• Recap main arguments (highlight the significance of the arguments you made in your body paragraphs. Explain once again how these arguments are related to your thesis statement).
  • Wrap up (this is the part that concludes your paper. It highlights the value of your findings, explains the significance of your thesis and your main arguments and focuses on how these findings can be useful in the real world; limit yourself to just 1-2 sentences in this part).

Now, a bit of Math. If you stick to the five-paragraph essay structure, your introduction will have 3 segments, body — 12 (4 in each of the three paragraphs), and the conclusion will include 3 more segments. In total, your essay outline will have 18 separate segments, or main points. The goal behind these 18 segments is to help you keep track of your essay logic as you sit down to the actual writing.

Essay Outline Sample

Sure, sometimes, there is simply no time for essay outlines; especially, when submitting a draft is not an optional step in your college. So, it is not surprising that some students would rather entrust this chore to another writer, as long as he/she is competent. If that is the case with you, take a look at our sample — it should give you a pretty clear idea of what a quality essay outline looks like. This is going to be a compare/contrast paper on marijuana legalization.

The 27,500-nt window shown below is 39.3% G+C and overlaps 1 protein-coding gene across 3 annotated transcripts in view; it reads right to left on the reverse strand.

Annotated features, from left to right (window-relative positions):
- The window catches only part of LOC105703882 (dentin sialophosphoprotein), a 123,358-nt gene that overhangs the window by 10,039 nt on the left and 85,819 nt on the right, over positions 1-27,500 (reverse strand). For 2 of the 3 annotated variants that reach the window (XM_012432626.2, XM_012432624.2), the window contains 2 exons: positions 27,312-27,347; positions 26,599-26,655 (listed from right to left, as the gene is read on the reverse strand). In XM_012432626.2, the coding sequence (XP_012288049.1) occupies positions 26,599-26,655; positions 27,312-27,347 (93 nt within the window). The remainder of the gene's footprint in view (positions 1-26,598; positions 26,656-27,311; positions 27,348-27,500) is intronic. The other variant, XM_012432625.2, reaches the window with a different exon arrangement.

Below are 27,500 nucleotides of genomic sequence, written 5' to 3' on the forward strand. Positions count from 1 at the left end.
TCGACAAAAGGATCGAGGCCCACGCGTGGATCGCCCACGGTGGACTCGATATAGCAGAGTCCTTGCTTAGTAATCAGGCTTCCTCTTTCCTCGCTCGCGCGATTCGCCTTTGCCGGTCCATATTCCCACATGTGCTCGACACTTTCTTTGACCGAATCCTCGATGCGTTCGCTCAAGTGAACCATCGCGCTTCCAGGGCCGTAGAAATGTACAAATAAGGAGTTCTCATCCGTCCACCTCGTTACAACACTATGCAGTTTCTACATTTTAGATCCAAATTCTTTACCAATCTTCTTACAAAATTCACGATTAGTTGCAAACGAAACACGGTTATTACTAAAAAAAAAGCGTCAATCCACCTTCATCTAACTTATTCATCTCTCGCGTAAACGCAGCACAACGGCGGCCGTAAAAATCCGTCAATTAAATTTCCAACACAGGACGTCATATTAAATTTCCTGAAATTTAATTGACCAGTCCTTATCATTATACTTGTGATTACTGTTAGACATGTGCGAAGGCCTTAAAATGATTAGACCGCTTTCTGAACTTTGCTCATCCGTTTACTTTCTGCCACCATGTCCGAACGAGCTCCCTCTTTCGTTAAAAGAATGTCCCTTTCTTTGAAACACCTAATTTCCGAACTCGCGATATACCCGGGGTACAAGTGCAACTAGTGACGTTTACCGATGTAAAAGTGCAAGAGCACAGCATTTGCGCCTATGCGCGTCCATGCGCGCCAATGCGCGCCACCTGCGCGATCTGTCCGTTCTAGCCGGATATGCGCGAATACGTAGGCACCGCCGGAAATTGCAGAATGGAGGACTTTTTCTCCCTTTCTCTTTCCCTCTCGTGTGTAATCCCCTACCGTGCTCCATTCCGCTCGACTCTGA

Benefits and Dangers of Marijuana Legalization

Introduction

  • The debate about marijuana legalization.
  • A brief overview of cannabis and its social history.
  • Thesis
  • For example: Even though the issue of governmental control over cannabis has an upside and a downside, the pros of legalization for the society outweigh the cons.
Body Paragraph 1
  • Topic sentence on the pros of marijuana legalization.
  • Medical use of cannabis for terminally ill cancer patients.
  • Police budget reduction wasted on monitoring the use of cannabis.
  • Stats from an article that support statement #2.
  • Stats from an article that support statement #3.
  • Concluding statement that highlights the benefits of marijuana legalization.
Body Paragraph 2
  • Topic sentence on the cons of marijuana legalization.
  • Potentially promotes procrastination and enforces stoner stereotypes.
  • May affect performance and disciple in the workplace and academe.
  • Stats from an article that support statement #2.
  • Stats from an article that support statement #3.
  • Concluding statement that highlights the drawbacks of marijuana legalization.
Body Paragraph 3
  • A topic sentence about the benefits of police budget reduction.
  • Sentence highlighting other weak areas in the economy where saved costs could go to.
  • Evidence in favor of statement #1.
  • Even though marijuana legalization may promote stoner stereotypes and lead to procrastination in the workplace, studies have shown that cannabis also boosts creative thinking skills.